I’d like to wrap up this fun series, “Walt Disney World the Food Allergy Way,” by pulling together all of the tips that I’ve shared throughout the series and incorporate them into one post. Disney vacations begin long before you step foot on Disney property. All Disney vacations are fun but as a food allergy parent, the best way to keep your child(ren) safe is by planning your trip in advance. Plus, as a side note, many of the Character Dining Restaurants and Special Disney Events book up fast — like 6 months in advance, fast. So let’s begin (much of this is taken from other posts, just complied into one post)…
Planning & Packing:
- Be sure to notify everyone about your food allergies as you make your reservations.
- Whether you are booking the trip yourself or working with a Disney travel agent (my favorite is Hi Ho Vacations). Every time you book a dining reservation, mention your food allergies. This way the chefs know in advance.
- Pack easy snack options for your food allergic ones so you have something to take into the park with you.
- All of the vendors selling ice cream and popcorn will have a fresh fruit option, like bananas, but beyond that they might not have a snack option for you. (This depends on your allergy – for my youngest, he couldn’t find anything.) You can always stop in at one of the dining locations and find something but many times you are grabbing a snack on the run to another ride or event. We drove to Disney this past time so I just packed extra packages of our favorite crackers, pretzels, raisins, fruit snacks and applesauce. I carried them into the park and made it easy for those times when my little men were hungry. If you are flying and don’t want to pack these snacks in your luggage, contact Garden Grocer and have the food you need delivered to your resort.
- Be sure you have all medicine with you.
- Don’t forget your meds. This may seem like a silly thing to say as I’m sure you never leave home without them, but sometimes the things I forget when I’m packing for a trip are the things that seem like the most obvious (like underwear). If you are traveling to Disney during one of their hot months, be sure that your EpiPens can stay cool. You may want to consider purchasing an insulated carrying case, like the ones made by AllerMates.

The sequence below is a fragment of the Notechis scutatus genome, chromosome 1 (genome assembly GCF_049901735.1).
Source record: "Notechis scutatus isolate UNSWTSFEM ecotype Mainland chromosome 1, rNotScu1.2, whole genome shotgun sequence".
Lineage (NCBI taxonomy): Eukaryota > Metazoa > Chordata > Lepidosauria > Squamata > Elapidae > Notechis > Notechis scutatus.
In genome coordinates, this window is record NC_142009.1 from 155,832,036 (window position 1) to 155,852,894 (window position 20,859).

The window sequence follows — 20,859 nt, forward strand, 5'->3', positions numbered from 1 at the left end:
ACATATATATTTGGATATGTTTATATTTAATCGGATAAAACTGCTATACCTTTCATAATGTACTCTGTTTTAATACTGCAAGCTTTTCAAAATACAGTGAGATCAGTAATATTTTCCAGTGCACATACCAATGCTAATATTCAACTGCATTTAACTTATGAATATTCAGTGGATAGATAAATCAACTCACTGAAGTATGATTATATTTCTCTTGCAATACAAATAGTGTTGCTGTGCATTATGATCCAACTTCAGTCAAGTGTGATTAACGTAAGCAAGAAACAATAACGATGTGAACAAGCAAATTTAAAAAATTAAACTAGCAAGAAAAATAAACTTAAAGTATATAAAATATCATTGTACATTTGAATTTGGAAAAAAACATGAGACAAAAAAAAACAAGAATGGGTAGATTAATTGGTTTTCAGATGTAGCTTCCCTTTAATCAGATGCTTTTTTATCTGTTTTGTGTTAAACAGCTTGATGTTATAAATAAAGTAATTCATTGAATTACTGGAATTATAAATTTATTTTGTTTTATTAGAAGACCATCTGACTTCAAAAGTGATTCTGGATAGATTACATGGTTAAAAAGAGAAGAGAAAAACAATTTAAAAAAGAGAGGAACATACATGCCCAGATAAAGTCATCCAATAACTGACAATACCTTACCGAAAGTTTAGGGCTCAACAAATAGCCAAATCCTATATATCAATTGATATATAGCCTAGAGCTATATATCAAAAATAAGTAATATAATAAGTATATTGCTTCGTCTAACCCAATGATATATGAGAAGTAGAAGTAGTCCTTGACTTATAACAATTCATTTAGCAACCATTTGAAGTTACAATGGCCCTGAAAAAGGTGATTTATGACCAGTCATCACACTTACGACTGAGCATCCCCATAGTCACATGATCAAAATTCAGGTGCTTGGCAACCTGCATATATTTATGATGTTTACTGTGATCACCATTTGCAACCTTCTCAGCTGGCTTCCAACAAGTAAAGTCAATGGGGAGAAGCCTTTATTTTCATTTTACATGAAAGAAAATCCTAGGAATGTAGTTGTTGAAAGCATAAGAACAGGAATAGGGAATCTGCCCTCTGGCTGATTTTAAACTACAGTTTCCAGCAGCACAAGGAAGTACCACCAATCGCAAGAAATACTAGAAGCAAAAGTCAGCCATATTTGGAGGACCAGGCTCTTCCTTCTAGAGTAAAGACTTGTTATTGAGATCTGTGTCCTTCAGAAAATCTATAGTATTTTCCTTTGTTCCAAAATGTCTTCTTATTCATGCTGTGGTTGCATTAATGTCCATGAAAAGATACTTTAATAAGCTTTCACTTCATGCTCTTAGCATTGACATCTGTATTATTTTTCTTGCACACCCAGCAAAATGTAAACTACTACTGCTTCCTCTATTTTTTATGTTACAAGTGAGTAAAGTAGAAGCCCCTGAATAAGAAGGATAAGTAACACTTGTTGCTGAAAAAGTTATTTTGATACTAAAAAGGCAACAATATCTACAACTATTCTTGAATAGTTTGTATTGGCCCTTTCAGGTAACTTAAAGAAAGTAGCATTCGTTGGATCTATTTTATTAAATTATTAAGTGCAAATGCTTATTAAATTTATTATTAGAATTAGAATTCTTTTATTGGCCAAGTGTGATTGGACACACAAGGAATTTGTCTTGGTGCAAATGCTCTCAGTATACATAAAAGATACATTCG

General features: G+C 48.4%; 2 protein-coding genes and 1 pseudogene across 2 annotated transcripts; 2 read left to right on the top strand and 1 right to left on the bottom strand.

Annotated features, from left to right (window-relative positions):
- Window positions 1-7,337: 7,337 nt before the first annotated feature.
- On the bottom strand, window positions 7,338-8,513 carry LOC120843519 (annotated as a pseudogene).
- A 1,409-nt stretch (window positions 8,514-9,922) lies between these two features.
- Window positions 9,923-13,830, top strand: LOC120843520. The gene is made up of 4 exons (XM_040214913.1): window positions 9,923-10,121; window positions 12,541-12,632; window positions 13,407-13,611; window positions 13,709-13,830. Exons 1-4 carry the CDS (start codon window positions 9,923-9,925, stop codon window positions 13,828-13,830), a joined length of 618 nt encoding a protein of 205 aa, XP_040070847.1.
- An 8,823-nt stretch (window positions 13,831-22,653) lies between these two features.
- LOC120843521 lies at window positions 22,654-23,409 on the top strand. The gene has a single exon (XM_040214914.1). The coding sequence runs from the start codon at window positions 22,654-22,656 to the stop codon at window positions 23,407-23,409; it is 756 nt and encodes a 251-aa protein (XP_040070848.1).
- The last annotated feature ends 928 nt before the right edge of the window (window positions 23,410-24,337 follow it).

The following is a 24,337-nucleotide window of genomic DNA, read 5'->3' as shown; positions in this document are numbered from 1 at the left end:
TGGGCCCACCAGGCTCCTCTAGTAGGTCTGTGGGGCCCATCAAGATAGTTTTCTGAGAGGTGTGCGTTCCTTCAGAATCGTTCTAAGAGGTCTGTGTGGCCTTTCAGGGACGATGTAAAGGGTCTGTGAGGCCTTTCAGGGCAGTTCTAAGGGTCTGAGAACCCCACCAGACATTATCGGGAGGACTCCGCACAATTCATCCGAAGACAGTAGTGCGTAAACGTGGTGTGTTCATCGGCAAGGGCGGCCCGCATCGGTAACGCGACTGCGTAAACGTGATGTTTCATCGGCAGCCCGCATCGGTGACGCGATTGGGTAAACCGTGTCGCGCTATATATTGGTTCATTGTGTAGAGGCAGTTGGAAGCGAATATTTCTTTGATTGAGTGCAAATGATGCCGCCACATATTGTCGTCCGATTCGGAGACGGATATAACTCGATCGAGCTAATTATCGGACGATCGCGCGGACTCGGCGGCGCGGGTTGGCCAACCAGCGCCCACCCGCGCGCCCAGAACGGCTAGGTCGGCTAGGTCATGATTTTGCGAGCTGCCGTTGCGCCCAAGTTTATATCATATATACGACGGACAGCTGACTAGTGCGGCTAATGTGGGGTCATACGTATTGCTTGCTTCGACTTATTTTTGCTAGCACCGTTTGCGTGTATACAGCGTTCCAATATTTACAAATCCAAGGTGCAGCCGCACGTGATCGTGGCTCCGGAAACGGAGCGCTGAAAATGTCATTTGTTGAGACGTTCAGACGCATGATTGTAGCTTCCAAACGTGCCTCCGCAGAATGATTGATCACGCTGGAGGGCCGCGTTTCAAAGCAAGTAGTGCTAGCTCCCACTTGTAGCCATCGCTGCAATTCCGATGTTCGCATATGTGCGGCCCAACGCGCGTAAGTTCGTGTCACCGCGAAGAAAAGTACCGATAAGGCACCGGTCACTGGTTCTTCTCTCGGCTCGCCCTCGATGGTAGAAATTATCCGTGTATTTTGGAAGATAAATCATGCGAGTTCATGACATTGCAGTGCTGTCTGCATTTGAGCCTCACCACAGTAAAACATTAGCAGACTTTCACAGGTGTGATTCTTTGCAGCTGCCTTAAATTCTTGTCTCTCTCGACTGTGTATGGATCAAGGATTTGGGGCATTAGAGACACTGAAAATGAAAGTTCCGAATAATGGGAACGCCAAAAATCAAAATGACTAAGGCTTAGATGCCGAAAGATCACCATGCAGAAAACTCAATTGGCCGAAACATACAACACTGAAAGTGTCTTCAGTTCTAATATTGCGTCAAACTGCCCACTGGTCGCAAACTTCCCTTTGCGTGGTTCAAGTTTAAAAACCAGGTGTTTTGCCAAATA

- Take lots of disposable wipes, a high chair cover, and disposable place mats.
- It you are going for reaction-free, you can never been too cautious. Every place we ate I would cover my youngest’s high chair with this cover, I’d wipe down the table with wipes and then I’d attach a disposable place mat. This may seem a bit extreme or overly protective but let me just say that we never had any allergy issues…we were 100% hive and reaction free.
- Consider Ordering Food Allergy Restaurant Cards.
- These cards are the size of business cards and are meant to be given to the chef (or anyone preparing your food). They include your contact information and a list of all of your allergies. They are especially useful if you are dining at one of the many countries at Epcot. This way the allergies won’t get miscommunicated due to minor language barriers. Here are my favorite places to order these cards: Allergy Free Table’s Chef Cards, Gluten Away’s I AM Cards or Tiny Prints’ Allergy Cards.
Food Allergy Safety at the Parks:
- Items to Include in Your Park Bag:
- Tips for Eating at a Sit-Down Restaurant (Character Dining & Table-Service Meal):
- Notify your hostess that you have food allergies.
- Notify your waiter/waitress that you have food allergies.
- Wipe down the table, cover the high-chair or booster seat with cover and attach the disposable placemat.
- Explain to the chef your food allergies. If you have Food Allergy Restaurant Cards, give him one.
- If you are at a buffet, request that the food be brought from the back to avoid cross-contamination. (The chefs normally do this without being asked, but just in case.)
- Tips for Eating at a Quick-Service Restaurant:
- Notify the cashier that you have food allergies.
- When the chef/manager brings over the food allergy binder, read over the ingredient lists thoroughly and make your selection. Ask about oil if you are ordering a fried item.
- If you receive a packaged item, read the label.
- Find a table and wipe it down, cover the high-chair or booster seat with cover and attach the disposable placemat.
If you’re just beginning to plan your Disney trip, I know how overwhelming the planning process can be. I hope this list has given you an idea of what’s worked for our family and perhaps a place for your family to start. If you’ve been afraid to travel to Disney due to your food allergies, hopefully I’ve encouraged you to give it a try. If you want to read more about our experiences at each park, click the links below.
What tips do you have for going to Disney World with food allergies? I’d love to add to the list.